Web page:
Present Perfect Tense completes an action of the verb started in the past. Moreover, when an action is just done i.e., in the recent past, we use this tense.
Syntax: subject + auxiliary verbs ?HAVE/HAS? +Past Participate of Verbs
Example: He has written a poem.
Uses of Present Perfect Tense
When the work is done in the recent past and not in the distant past.
Misconcept: Tenses and Time are synonyms.
Concept: Tenses, time and synonyms are all different things.
refers to the absolute location of an event or action in time, either the present or the past.
Example: He has just reached home [indicates- his arrival at home is a recent event].
When the time of action which has already started is not definite, we use present perfect tense.
Example: I have read this book.
Have you watched Harry Porter?
When the effect of an action started in the past is still on and we can feel the effect in the present, we use present perfect tense.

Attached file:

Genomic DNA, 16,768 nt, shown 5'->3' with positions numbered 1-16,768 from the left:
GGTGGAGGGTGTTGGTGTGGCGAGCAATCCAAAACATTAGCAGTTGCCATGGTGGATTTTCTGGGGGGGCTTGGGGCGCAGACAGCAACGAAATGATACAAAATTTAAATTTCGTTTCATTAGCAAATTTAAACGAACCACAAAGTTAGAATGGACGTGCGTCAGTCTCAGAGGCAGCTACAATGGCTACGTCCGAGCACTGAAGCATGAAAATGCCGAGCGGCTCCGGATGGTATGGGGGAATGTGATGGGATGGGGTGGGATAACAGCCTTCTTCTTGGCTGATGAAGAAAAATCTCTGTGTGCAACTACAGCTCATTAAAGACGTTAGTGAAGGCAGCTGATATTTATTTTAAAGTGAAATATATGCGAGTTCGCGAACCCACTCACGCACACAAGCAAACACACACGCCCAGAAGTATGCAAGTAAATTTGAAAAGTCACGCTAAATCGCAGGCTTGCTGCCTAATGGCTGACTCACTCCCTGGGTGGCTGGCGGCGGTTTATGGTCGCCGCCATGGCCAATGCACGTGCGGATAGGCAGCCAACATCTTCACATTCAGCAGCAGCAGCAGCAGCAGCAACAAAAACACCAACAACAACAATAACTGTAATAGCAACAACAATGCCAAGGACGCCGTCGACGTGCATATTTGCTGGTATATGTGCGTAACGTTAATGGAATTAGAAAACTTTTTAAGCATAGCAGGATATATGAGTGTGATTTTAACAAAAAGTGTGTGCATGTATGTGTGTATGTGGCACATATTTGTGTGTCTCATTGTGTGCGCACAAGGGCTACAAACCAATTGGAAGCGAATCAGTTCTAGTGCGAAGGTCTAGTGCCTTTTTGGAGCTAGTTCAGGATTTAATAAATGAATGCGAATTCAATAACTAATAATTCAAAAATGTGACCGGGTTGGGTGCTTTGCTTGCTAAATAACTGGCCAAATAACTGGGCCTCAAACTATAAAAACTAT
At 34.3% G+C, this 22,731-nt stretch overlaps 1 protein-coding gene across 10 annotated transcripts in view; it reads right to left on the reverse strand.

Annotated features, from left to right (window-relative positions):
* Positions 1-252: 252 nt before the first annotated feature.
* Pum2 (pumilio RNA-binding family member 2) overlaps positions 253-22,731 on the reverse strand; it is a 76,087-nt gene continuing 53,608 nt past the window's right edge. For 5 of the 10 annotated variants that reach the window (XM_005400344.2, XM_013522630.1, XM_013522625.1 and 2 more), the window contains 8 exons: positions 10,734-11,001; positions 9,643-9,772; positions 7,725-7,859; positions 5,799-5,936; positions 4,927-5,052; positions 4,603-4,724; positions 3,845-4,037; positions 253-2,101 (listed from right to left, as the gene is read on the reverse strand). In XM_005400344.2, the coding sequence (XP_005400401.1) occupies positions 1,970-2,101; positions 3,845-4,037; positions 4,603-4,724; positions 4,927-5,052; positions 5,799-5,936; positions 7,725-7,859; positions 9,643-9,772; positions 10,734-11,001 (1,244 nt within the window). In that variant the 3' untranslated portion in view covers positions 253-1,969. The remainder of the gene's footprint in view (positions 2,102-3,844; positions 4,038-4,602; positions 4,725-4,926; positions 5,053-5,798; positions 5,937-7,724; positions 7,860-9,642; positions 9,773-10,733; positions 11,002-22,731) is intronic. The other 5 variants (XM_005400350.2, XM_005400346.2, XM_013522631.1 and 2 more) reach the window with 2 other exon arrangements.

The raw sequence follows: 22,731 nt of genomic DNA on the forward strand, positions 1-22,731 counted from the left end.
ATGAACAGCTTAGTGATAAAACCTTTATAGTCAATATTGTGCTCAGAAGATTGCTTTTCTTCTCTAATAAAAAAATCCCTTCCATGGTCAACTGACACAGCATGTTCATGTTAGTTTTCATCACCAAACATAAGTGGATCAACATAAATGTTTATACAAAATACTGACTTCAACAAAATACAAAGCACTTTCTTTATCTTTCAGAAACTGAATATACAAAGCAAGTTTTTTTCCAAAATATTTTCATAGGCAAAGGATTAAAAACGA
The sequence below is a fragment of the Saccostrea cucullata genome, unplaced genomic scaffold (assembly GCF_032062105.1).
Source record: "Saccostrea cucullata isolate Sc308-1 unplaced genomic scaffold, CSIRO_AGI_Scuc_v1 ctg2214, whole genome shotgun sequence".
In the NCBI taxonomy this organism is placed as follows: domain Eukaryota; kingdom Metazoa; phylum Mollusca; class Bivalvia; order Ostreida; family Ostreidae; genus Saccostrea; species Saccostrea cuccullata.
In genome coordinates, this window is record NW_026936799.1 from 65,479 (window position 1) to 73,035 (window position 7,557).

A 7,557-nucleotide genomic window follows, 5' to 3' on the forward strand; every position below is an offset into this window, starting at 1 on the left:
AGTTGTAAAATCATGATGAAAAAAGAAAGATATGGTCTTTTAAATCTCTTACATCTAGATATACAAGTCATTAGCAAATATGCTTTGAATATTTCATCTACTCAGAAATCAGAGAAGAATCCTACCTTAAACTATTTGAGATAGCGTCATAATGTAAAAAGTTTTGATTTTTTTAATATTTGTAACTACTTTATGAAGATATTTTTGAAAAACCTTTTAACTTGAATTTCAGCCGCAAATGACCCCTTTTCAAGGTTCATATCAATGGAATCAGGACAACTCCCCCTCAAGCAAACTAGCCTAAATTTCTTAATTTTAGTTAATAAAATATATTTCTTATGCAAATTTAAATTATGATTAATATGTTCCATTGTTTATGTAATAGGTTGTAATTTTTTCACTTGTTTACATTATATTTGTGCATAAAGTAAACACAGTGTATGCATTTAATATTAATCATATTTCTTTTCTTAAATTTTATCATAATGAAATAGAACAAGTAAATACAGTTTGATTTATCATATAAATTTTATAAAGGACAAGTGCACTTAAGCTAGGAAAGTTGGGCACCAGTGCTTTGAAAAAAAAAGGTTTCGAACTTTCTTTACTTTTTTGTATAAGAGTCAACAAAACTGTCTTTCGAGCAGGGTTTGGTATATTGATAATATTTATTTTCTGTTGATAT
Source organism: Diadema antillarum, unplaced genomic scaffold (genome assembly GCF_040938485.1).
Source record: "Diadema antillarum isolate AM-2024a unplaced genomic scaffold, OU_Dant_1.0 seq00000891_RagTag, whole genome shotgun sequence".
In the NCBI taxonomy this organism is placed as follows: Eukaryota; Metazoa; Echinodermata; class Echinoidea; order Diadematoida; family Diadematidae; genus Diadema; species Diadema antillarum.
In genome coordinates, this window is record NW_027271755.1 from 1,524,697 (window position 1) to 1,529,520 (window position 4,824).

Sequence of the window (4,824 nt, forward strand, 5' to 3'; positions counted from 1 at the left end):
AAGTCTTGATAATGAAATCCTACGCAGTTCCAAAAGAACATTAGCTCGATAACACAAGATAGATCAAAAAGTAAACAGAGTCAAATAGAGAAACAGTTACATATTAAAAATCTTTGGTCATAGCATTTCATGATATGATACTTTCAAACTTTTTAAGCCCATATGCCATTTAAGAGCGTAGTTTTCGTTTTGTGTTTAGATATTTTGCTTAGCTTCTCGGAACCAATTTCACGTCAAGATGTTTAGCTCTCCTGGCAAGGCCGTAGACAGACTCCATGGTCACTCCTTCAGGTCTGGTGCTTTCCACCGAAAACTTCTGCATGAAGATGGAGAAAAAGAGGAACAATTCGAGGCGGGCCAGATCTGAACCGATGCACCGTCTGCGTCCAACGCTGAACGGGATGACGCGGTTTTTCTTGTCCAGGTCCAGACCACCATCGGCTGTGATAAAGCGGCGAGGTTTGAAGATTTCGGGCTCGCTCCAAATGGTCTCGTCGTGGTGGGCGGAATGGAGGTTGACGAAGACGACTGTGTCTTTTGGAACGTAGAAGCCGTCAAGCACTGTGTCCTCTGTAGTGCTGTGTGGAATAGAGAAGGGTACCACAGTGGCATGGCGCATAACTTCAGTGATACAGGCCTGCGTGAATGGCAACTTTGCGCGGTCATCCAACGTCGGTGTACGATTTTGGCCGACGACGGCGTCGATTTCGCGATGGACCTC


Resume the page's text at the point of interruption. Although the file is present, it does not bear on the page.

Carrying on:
Example: Sir, we have completed all the assignments. (i.e. there isn?t any more assignment at this moment).
When an action specifically starts in the past and continues to be in the present, we use present perfect tense. It?s often used with ?since/ ?for?.
Example: I?ve known John since my childhood [i.e. the action (knowing) started in the past and still on].
*** Present Perfect Tense should not be used when you use an adverb of the past time.
PRESENT CONTINUOUS/ PROGRESSIVE
Present continuous tense speaks about an action which is happening at this moment, an action in current motion.
Syntax; Subject + be auxiliary verbs (am/is/are) +verb (ng)+(object OR no object) Example: She is singing. The action (singing) has started but is not compete yet. When it?s complete, it will get into another form of tense. (present perfect tense).
Use of Present Continuous Tense
For an action which is still continuing and not complete yet.
Example: I am reading a book. [the act of reading the book is still going on and not complete yet].
For an action which is sure to happen in near future.